Acute fever and confusion is not an uncommon presentation in emergency medicine; the range of etiologies is vast, encompassing infectious, vascular, metabolic, and toxic conditions. A careful history and examination is key to the timely diagnosis of these individuals; this patient is an excellent example in point. First of all, note the presence of severe hyperthermia (i.e. a temperature of over 104ºF/40ºC); relatively few conditions can give rise to this degree of fever. Key possibilities include heat stroke, central nervous system (CNS) infections, malignant catatonia, substance abuse, and drug toxidromes such as neuroleptic malignant syndrome (NMS), serotonin syndrome, and malignant hyperthermia. The generalized rigidity is another potent clue; of the above, it is mainly malignant catatonia, malignant hyperthermia, and NMS which demonstrate this finding; substance abuse also remains a possibility (particularly if multiple agents have been ingested). Conversely, patients with serotonin syndrome are typically hyperkinetic, with tremors, clonus, and prominent lower limb hyperreflexia. Furthermore, rigidity is usually not a prominent feature in heat stroke, or CNS infections. That said, malignant hyperthermia is almost exclusively a complication of anesthesia; thus, it can be safely excluded in this patient. Malignant catatonia is also less likely, as such patients typically demonstrate positive motor phenomena such as dystonic posturing, waxy flexibility and stereotyped repetitive movements. In addition, a behavioral prodrome consisting of psychosis, agitation, and catatonic excitement is often present for several weeks beforehand. NMS is a strong possibility though, given that an antipsychotic agent has been commenced within the past month; this is supported by the markedly elevated creatine phosphokinase (CPK) levels and leukocytosis. Note also that the negative toxicology screen makes substance abuse less likely, while the normal CT scan of the brain and cerebrospinal fluid (CSF) analysis provide further evidence against a CNS infection. Thus, NMS does indeed appear to be the probable diagnosis; therefore Olanzapine should be stopped immediately. Furthermore, given the high mortality of the condition, treatment in an intensive care setting is advisable. Note that the hyperthermia is secondary to excessive heat production by the rigid muscles and altered thermoregulation of the hypothalamus; this is as opposed to fever due to inflammation or endogenous pyrogens, where the hypothalamic set point is raised. Thus, antipyretic therapy is unlikely to be of benefit; cooling measures such as cooling blankets and ice packs should be employed instead. Neither is antibiotic therapy indicated.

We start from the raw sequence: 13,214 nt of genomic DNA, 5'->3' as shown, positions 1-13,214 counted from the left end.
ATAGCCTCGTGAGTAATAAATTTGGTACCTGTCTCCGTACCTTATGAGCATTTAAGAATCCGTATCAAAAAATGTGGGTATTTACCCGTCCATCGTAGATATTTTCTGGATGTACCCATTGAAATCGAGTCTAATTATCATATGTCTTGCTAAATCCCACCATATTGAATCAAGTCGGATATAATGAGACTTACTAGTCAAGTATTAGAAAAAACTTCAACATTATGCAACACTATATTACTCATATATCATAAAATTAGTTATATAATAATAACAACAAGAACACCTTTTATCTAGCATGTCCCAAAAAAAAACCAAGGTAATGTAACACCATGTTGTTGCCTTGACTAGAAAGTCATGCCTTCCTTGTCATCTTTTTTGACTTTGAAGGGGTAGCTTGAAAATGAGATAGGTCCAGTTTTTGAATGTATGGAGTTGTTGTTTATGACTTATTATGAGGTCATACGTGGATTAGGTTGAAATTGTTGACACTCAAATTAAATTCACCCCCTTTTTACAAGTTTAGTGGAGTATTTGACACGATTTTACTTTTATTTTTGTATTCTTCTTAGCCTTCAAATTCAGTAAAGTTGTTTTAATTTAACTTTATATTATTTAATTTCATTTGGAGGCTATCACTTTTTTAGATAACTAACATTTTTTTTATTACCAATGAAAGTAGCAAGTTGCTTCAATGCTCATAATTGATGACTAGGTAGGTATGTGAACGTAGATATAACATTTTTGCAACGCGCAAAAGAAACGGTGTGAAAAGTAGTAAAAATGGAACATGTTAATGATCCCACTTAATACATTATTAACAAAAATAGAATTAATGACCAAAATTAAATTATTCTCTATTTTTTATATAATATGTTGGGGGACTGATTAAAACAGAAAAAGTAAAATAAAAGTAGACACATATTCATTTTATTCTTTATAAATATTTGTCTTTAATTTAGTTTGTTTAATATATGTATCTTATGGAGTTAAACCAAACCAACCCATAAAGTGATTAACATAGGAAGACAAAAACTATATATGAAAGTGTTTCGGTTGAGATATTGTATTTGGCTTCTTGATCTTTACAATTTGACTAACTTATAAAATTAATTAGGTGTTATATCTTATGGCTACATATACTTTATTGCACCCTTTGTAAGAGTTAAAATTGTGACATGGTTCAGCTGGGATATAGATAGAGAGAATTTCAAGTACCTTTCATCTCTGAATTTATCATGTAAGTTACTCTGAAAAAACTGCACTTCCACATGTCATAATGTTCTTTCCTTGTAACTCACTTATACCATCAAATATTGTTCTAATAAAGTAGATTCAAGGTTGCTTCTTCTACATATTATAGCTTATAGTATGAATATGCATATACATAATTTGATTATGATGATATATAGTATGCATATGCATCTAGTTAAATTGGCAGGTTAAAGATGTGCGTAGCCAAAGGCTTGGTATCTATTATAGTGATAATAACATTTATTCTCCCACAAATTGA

Neuroleptic malignant syndrome (NMS) is a rare, life threatening, idiopathic adverse reaction to certain psychotropic medications. The condition is encountered in all age groups; estimates of the incidence range from 0.01% to 3.23% of all patients treated with antipsychotics. Note that the mortality rate is as high as 10%. NMS is classically associated with the use of high-potency 'typical' antipsychotics such as Haloperidol. However, it can also occur following treatment with atypical neuroleptics, and dopamine D2-receptor antagonists (such as metoclopramide and tricyclic antidepressants). The underlying pathophysiological mechanisms are still unclear; however, a reduction in dopaminergic activity in the brain, following blockade of dopamine receptors in the hypothalamic and nigrostriatal pathways is believed to play a role. Certain factors are believed to increase the risk of NMS; these include high drug doses and high titration rates, as well as the use of depot formulations, and concomitant prescription of lithium and selective serotonin reuptake inhibitors (SSRIs). Note that the condition can occur in the absence of an underlying psychiatric or neurologic disorder; furthermore, affected patients are at risk of developing the condition again, if re-exposed to the triggering agent(s). Clinically, NMS is characterized by the tetrad of fever, altered mentation, bradykinesia/rigidity, and autonomic instability; these symptoms usually evolve over the course of a few days. The alteration in mental status is often under-appreciated due to the existing psychiatric comorbidity, the muscular rigidity is generalized, and the fever is high grade (103°F ±1.9°F). The autonomic instability may manifest as tachycardia, a labile blood pressure, and/or a wide pulse pressure. Note also that almost all cases develop within one month of initiation of antipsychotic therapy; it is unusual for NMS to occur after this time, unless dosages are increased, or an additional antipsychotic is commenced. Several laboratory abnormalities are associated with NMS, although none are specific to the condition. These include striking elevations in creatine phosphokinase (CPK) levels - typically over 1,000 IU/L, and at times, as high as 100,000 IU/L; a leukocytosis in the range of 10,000 to 40,000/mm3 is also common. Transaminases, alkaline phosphatase (ALP), and lactic acid dehydrogenase (LDH) levels may also be elevated, while electrolyte abnormalities and metabolic acidosis may be seen. Neuroimaging studies and cerebrospinal fluid (CSF) analysis are usually normal; if performed, electroencephalography (EEG) may demonstrate generalized slowing. Note also that the Diagnostic and Statistical Manual of Mental Disorders, 5th Edition (DSM-5) defines specific criteria for the diagnosis of NMS; these are not elaborated in this monograph, as they are readily accessible in the relevant literature. Once NMS has been diagnosed, the offending agent must be withdrawn immediately, and supportive medical therapy initiated; this includes aggressive fluid resuscitation, and serial monitoring and correction of electrolyte abnormalities. Physical cooling measures such as cooling blankets and ice packs should be employed, and deep venous thrombosis (DVT) prophylaxis commenced. Depending on unit policy, therapy with dopaminergic agonists (such as bromocriptine), the peripheral muscle relaxant dantrolene, or benzodiazepines may also be considered; these agents may help ameliorate symptoms and hasten recovery. Following discontinuation of the offending drug, most patients recover within 7 to 10 days; almost all recover within a month. That said, episodes may be prolonged where long-acting depot antipsychotics are implicated. After recovery, at least 2 weeks should be allowed to relapse before antipsychotic therapy is re-initiated; ideally, a low-potency atypical agent should be started at a low dose, and slowly titrated in a monitored setting, with careful assessment for signs of recurrent NMS.